Trust the Man | Film | Pittsburgh | Pittsburgh City Paper

Just how charming is Trust the Man, writer/director Bart Freundlich's relationship comedy about two New York couples and their bumps in the road?


Let's start with the cast: Julianne Moore, the radiant redhead; David Duchovny, the wry mumbler; the ever-raffish Billy Crudup; and Maggie Gyllenhaal, who seems to wrap her deliciously wide mouth around every word she speaks. These people all have immutable smiles. In fact, they smile with their eyes, and as a moviegoer, you can't take your eyes off them.


They're almost enough to distract you from everything they say and do in Trust the Man, which plays like a mildly R-rated episode of the canceled TV series Related. It's never good when a movie reminds you too much of a show on the WB. It's worse when a capable filmmaker (The Myth of Fingerprints, World Traveler) pauses to navel-gaze and to write something he thinks will please an audience.


But who cares about New York actors, writers and book editors? These aren't exactly the boys and girls next door, and they never rise above benign cliché. Neither do the supporting players: Ellen Barkin as a lesbian, Garry Shandling as a shrink, James LeGros as a flaky musician. For every 10 flaccid jokes in Trust the Man, Freundlich offers a funny one, and the guys have all the good lines. They're overgrown boys (that's one of the jokes), while the women are brooding slaves to their biological clocks.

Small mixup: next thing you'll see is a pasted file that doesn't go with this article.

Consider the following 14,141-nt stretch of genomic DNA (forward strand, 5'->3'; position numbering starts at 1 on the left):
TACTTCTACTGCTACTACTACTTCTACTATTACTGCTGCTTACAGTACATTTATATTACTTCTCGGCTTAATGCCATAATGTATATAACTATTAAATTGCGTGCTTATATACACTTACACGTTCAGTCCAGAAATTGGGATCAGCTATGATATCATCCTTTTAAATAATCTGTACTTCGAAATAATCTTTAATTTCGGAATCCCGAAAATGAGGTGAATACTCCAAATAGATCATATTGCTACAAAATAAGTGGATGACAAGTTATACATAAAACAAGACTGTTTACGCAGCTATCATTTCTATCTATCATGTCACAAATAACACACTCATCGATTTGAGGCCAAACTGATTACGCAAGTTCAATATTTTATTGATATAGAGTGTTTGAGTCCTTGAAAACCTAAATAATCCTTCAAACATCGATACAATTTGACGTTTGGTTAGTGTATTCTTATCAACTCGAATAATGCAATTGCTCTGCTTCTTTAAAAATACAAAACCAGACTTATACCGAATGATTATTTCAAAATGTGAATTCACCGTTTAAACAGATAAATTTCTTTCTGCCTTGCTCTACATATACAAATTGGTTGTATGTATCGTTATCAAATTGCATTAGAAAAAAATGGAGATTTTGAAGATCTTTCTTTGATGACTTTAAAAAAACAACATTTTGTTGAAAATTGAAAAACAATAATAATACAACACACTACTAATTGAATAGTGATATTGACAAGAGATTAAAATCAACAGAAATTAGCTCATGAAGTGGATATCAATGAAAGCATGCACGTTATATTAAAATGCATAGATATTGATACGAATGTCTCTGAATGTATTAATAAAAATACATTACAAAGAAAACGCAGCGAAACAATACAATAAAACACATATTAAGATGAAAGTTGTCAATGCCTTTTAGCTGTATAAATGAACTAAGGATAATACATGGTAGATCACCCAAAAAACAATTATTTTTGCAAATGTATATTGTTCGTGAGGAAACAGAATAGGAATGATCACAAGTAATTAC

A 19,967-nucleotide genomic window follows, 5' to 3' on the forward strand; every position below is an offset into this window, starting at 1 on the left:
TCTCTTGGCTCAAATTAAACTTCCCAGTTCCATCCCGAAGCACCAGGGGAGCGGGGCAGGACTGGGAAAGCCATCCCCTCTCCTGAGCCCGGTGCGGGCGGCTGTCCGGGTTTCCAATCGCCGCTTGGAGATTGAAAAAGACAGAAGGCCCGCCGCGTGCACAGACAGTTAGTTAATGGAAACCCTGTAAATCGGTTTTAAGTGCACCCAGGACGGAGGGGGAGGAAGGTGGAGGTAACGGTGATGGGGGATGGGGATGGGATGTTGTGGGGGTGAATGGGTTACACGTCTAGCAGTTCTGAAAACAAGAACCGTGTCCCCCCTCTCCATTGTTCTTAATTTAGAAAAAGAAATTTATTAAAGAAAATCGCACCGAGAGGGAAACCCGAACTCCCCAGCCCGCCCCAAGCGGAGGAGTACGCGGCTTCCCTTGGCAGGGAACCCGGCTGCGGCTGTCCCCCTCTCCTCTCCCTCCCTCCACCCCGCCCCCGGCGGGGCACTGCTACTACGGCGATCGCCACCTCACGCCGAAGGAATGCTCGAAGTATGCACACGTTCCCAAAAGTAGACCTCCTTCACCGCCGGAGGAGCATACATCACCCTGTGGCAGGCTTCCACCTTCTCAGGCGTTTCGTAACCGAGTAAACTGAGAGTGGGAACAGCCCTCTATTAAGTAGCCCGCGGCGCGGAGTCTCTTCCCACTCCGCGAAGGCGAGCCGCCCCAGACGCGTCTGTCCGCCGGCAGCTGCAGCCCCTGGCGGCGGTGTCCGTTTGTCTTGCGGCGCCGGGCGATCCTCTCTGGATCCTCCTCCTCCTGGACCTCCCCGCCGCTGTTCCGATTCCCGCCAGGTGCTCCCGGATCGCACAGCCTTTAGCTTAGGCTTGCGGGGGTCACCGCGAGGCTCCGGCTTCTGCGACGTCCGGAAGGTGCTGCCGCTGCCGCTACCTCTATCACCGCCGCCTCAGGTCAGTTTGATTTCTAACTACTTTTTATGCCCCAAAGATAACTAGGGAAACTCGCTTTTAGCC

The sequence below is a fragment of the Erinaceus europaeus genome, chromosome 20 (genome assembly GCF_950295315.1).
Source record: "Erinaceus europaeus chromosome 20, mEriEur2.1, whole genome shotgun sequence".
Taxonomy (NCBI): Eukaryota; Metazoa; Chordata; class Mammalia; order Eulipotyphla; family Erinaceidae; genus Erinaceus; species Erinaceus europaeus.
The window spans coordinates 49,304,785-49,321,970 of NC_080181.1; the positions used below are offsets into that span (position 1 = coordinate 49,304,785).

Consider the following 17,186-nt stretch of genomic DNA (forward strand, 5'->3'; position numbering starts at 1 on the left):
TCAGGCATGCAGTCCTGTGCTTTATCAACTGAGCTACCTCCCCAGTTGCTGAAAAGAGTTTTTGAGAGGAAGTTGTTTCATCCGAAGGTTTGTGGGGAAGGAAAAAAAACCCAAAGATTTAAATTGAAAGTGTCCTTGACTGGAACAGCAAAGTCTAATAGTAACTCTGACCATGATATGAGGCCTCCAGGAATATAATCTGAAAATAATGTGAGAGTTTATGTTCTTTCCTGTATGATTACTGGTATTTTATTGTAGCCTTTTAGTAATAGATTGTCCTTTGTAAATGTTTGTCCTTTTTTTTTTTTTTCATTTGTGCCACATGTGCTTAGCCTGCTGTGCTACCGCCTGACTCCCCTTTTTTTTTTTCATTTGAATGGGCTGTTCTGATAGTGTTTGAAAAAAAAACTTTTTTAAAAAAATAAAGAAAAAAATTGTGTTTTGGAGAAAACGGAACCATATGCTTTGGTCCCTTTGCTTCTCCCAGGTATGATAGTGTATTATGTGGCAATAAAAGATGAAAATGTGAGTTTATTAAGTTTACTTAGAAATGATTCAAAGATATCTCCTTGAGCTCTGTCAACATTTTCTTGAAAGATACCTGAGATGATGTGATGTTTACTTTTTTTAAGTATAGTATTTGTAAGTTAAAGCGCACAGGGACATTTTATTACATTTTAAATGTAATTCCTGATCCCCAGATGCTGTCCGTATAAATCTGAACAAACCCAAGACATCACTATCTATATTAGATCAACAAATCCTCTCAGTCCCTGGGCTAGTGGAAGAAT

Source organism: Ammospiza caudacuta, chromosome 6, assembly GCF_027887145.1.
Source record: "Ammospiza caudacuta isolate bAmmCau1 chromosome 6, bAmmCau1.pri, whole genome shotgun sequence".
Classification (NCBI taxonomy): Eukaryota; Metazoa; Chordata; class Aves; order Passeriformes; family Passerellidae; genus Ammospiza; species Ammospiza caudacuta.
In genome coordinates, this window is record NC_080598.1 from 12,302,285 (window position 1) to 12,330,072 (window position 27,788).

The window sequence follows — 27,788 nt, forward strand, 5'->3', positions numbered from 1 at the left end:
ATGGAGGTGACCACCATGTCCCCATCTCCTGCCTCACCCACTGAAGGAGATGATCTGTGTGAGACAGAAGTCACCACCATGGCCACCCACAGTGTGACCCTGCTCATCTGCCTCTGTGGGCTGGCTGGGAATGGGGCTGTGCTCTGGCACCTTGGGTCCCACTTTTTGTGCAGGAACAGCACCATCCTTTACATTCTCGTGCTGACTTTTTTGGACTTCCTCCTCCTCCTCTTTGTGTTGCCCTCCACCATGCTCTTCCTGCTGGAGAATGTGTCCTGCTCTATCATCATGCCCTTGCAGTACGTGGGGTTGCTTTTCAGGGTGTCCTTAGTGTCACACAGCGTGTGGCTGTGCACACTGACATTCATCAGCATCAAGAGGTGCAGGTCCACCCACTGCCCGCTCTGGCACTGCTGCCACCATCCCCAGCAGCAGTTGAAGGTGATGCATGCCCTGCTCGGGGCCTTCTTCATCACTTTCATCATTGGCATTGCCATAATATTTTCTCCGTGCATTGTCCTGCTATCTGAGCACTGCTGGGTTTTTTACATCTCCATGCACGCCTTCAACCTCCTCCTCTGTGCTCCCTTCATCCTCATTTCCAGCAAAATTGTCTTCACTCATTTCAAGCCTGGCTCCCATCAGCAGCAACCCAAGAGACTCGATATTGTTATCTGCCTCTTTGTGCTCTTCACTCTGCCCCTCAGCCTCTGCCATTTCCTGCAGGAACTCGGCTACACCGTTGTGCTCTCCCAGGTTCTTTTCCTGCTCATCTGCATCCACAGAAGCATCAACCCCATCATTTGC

In the case of Rebecca (Moore), the clock seems to have stopped. Her marriage is in trouble because 40-year-old house-husband Tom (Duchovny), a jaunty porn addict, wants doggie-style sex twice a day, and Rebecca doesn't want any sex at all. Meanwhile, her 36-year-old brother, Toby (Crudup), has lived with Elaine (Gyllenhaal) for seven years, but he won't get married or have kids.


For a while in the middle of Trust the Man, things fall apart: Tom has an affair, Elaine throws Toby out, and so forth. Freundlich even tries a little farce before it's over, having tried everything else. It ends ... as the title presages ... with a wedding and lots of kisses.


The message here seems to be that men are lovable jerks, and women simply have to relax until they grow out of it. When Toby returns to dinner from a restaurant bathroom, he declares, "I finally digested that corn I ate." Is it just me, or is that hilarious? Nevertheless, this is the sort of movie that tries to elevate banality to the level of insight. As I've said, that's why we have television. In the meantime, if you like these actors, go see Trust the Man, which may be the cinema's first chick flick for guys.




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